As the only country in the world to boast a universal healthcare system that does not cover prescription drugs, Canada has been struggling with the concept of ‘national pharmacare’ for a number of years now, with fierce advocates on both sides of the debate.
Canada [has] some of the highest drug prices in developed countries globally, at 25 percent higher than the OECD average
Those in favour cite a number of dismal statistics. Due to public and private insurance systems varying across provinces and employers, a fifth of Canadians are left without any drug insurance. According to a government advisory panel, roughly 10 percent of Canadians fail to fill their prescriptions because they cannot afford to.
As a result of a fragmented healthcare system, federal and provincial entities lack the purchasing power to negotiate drug prices to the same extent seen in countries with single-payer systems like the UK, resulting in Canada seeing some of the highest drug prices in developed countries globally, at 25 percent higher than the OECD average.
According to the Canadian Institute of Health Information (CIHI), the country’s healthcare spending has grown another four percent in 2019, reaching CAD 264 billion – 11.6 percent of Canada’s GDP. Prescription drug spending was estimated at CAD 34.3 billion – around 12 percent of overall healthcare spending – in 2019.
The national pharmacare debate has been raging on in various guises over the years. University of Toronto Canada Research Chair in Health Justice Dr Nav Persaud shared that since the 1960s, five separate national commissions have recommended the inclusion of prescription drugs in Canada’s universal public health system. In 2010, the Pan-Canadian Pharmaceutical Alliance (PCPA) was established by provincial premiers so that provinces could participate in joint drug negotiations. In 2018, it was estimated that PCPA negotiations have saved over CAD 1 billion. Many stakeholders now argue that the COVID-19 pandemic has made this topic more urgent and relevant than ever.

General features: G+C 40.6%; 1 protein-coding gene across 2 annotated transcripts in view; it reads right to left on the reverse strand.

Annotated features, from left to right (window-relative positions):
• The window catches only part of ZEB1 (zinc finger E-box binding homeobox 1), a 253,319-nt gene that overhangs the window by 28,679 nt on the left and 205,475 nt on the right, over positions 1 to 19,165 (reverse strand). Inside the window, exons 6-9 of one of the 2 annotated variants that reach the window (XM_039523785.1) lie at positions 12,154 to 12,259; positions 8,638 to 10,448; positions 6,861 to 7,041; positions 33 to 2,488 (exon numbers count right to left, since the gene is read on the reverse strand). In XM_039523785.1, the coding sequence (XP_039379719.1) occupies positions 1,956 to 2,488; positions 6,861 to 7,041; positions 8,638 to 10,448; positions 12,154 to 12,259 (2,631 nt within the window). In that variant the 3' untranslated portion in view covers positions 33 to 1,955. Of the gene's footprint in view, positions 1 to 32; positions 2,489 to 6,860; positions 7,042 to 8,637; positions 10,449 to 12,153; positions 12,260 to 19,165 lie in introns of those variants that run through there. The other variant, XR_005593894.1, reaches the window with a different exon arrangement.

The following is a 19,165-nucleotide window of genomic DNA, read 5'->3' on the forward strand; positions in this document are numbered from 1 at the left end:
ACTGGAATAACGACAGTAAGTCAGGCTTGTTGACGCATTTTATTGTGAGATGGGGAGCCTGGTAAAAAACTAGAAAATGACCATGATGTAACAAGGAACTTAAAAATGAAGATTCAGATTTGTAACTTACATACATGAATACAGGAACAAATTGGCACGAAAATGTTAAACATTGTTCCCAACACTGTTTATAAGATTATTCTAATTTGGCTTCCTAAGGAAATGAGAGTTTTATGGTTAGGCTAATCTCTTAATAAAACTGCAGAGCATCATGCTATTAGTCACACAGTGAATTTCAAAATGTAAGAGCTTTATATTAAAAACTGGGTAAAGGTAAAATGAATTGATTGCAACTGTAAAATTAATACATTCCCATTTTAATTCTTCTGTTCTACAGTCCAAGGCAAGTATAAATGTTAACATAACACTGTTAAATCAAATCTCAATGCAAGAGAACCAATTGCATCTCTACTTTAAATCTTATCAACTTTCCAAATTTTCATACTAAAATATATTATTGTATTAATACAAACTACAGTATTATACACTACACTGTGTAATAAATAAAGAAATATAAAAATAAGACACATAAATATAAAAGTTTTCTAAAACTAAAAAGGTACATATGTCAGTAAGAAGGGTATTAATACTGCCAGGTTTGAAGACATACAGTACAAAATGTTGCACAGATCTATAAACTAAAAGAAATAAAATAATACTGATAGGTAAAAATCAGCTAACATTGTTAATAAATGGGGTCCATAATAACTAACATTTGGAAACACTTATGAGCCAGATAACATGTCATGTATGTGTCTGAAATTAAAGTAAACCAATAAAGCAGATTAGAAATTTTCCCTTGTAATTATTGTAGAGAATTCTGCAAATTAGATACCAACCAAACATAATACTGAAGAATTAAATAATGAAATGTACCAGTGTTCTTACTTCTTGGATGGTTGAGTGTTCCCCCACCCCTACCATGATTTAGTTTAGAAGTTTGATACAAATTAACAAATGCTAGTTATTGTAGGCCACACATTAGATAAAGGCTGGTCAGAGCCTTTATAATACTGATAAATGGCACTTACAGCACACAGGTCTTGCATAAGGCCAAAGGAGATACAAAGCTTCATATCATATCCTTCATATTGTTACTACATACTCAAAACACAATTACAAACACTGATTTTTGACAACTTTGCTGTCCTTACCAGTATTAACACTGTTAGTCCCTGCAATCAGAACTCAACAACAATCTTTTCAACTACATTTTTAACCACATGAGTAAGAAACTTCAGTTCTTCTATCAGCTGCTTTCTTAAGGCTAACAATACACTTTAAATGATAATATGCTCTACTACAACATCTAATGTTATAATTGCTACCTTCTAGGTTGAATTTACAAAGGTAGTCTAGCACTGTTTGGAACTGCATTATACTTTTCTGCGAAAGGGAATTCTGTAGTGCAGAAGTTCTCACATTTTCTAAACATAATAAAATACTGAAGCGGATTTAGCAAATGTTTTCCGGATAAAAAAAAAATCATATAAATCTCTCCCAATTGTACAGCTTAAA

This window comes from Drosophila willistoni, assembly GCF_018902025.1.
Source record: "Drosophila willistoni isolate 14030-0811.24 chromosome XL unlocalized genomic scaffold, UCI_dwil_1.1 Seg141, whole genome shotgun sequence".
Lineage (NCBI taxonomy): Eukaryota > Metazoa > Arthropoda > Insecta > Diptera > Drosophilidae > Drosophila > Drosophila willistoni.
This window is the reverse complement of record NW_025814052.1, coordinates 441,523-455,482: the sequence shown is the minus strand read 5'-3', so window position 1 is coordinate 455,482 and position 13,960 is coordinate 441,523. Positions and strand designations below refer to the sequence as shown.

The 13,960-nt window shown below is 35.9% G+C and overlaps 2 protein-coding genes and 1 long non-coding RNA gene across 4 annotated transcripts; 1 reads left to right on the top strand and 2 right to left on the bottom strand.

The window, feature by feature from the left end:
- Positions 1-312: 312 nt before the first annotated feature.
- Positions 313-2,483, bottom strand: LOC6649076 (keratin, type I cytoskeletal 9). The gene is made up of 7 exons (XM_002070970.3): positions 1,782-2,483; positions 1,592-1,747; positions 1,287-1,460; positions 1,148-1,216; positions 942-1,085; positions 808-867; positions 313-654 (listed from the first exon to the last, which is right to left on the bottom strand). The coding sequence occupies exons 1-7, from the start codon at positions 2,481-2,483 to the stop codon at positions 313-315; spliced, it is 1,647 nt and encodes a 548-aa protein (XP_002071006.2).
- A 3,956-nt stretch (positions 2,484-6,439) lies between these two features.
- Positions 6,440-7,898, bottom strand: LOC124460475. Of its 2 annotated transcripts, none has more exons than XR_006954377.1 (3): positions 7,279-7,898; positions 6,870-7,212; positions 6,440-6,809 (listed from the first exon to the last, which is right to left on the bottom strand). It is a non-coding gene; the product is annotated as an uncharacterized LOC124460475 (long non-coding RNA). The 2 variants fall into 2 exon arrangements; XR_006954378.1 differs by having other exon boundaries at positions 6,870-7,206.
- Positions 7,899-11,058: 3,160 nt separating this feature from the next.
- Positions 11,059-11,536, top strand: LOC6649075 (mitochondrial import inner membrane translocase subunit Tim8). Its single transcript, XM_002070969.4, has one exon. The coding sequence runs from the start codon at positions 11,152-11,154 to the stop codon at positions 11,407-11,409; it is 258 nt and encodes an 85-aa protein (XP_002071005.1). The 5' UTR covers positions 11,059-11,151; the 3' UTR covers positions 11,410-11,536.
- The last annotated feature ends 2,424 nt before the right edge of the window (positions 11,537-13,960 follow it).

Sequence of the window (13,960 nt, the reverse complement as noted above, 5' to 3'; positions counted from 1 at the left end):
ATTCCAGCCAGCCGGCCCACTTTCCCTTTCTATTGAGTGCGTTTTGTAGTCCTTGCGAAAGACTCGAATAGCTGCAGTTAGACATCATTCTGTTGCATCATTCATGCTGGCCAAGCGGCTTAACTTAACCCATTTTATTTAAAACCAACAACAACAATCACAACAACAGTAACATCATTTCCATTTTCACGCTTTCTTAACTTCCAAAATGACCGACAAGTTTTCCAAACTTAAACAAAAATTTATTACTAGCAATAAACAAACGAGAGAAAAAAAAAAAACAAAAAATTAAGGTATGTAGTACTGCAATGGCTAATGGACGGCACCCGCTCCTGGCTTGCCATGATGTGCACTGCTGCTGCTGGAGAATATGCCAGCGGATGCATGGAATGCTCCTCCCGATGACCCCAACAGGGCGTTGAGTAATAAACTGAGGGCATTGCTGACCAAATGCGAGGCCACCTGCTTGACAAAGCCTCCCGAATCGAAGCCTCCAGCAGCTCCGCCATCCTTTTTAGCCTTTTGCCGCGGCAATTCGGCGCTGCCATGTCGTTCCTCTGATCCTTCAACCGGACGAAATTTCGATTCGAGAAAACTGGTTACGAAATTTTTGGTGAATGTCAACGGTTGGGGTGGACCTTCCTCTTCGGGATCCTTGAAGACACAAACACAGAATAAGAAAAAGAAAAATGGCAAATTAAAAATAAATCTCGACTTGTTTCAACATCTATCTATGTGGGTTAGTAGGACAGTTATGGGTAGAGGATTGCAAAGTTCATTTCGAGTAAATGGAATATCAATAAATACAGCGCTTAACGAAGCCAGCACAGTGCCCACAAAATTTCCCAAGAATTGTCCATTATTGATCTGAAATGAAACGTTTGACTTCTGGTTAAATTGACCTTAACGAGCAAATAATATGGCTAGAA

According to polls, two-thirds of Canadian voters support a universal drug plan. Accordingly, in October 2019, Canadian prime minister Justin Trudeau made drug pricing a core tenet of his re-election manifesto and his minority government unveiled a multitude of reform amendments – a first in over 30 years, reigniting a national debate over the so-called ‘national pharmacare’ plan.
Eric Hoskins, former Ontario minister of health and long-term care, while chair of the federal Advisory Council on the Implementation of National Pharmacare in 2019, estimated that a fully implemented national pharmacare plan would save Canadians CAD 5 billion in the first year alone – and even more annually after that.
On the other hand, industry groups have sounded concerns over these reforms limiting Canadian patients’ access to new innovative drugs as well as discouraging investments in the Canadian life sciences sector, from clinical trials to manufacturing. In 2018, the Canadian pharma manufacturing sector employed around 30,000 people, having seen growth of 10.5 percent over the past ten years.
Industry stakeholders have also highlighted the global advent of new and innovative therapies such as cell and gene therapies as well as rare disease treatments. The Canadian innovative pharma association, Innovative Medicines Canada (IMC), has stressed that the PMPRB regulations would have particularly severe impact on the availability of many rare disease medicines, the clinical trial investment in Canada, and sustained growth of the country’s overall life sciences sector.
As a result, IMC and 16 of its member companies have applied to the Federal Court of Canada for judicial review of the published amendments announced by the Canadian government that would affect the way the Patented Medicine Prices Review Board (PMPRB) – which sets the price ceiling on patented drug prices using international benchmarks – makes its decisions. In addition, five IMC members – Merck & Co. (MSD outside Canada and the US), Janssen, Bayer, Boehringer Ingelheim and Servier – has also filed a legal contestation on the constitutional aspect of the PMPRB reform.
With complex and compelling arguments on both sides, it remains to be seen how this iteration of a perennial national debate will play out.
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